Scourge of birth certificate registrars everywhere Kevn “Sic” Kinney penned the epigraphed lyrics in or around 1985. A decade earlier, non-Nazi and ardent proponent of reverse migration from Texas to Mexico Steve Miller jazz rockily advised, “House the people living in the street.” Had but Miller’s narrator met Kinney’s protagonist.
Instead, the harried and hectored urban hiker encountered a built environment looking something like what appears to the right. So wrong.
A solution to homelessness, as Maurice,1 assured with the Pompatous of Love,2 exists. Sheltering those who lack shelter solves things. People have known this since before people became people. Those cave painting at Lascaux and on Sulawesi did not daub themselves.
Of course, as soon as the first troglodyte missed their first mortgage payment, society relegated the evictee to sleeping rough3 or Dickensian prisons and workhouses.4 Even dehumanizing the houseless has a venerable history. Exedra, the curved and backless shallow step-type features of innumerable monuments and memorials, intentionally will not accommodate an idling Epicurus or plumb-tuckered Plato.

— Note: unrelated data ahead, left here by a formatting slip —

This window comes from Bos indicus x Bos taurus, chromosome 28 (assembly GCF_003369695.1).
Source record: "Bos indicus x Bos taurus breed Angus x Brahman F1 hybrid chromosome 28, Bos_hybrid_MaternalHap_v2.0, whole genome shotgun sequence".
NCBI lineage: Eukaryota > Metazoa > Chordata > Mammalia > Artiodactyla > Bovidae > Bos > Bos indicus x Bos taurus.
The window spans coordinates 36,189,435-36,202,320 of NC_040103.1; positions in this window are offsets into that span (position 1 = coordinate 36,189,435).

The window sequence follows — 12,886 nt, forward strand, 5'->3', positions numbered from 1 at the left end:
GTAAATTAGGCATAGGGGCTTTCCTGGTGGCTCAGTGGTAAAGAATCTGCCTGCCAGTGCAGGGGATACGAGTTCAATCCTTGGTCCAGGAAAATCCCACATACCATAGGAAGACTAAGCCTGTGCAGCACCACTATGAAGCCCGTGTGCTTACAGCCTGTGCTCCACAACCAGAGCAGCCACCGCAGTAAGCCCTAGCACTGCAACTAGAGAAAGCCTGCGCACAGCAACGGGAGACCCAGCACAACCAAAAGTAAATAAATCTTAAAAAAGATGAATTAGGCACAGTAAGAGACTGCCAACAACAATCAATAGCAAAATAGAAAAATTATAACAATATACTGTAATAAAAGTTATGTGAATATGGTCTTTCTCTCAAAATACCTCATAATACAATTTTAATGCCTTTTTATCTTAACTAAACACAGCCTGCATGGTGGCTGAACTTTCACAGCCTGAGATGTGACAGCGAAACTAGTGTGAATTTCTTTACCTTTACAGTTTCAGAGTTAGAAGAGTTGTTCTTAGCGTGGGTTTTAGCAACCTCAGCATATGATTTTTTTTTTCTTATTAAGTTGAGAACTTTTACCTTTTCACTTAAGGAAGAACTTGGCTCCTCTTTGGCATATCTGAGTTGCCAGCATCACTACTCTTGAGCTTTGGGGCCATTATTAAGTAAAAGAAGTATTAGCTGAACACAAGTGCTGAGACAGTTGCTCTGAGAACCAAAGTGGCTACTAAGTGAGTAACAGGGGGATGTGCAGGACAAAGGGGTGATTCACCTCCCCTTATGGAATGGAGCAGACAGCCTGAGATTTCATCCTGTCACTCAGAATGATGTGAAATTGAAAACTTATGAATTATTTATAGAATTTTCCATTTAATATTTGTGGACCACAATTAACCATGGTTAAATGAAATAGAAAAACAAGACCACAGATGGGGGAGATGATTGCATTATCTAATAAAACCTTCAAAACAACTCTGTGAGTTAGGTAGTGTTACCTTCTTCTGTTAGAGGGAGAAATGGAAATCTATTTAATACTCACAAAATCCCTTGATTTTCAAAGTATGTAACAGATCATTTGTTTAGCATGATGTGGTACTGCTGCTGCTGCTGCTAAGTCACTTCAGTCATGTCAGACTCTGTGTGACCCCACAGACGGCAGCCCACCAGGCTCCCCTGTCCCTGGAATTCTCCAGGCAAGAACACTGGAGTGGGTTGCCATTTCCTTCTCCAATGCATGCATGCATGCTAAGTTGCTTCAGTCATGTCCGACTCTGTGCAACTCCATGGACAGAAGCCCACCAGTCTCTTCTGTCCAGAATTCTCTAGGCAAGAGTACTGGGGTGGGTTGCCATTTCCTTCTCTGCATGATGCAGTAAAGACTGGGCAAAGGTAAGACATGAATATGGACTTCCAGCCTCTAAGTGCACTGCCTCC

Enter Denver. Following the example of Salt Lake City, Colorado’s capital “provides what’s known as permanent supportive housing, [which] has housed over 280 struggling people since 2016 and reduced city spending on police, jail, ambulance and detox services.” SLC appears to have somewhat backed off its commitment to housing first/supportive housing. Denver should resist replicating that aspect of its western peer’s experience.
Simply paying for shelter works, too. Cities and counties all across the United States rented out hotels and rapidly upgraded shuttered hospitals and unrented office complexes during 2020 to get residents off their street. Continuing and expanding such programs will do much to prevent the shame of Los Angeles’ Skid Row and Austin’s burgeoning encampments.
Solve a problem in the comments. Your community will thank you. After spiraling for a bit on puns.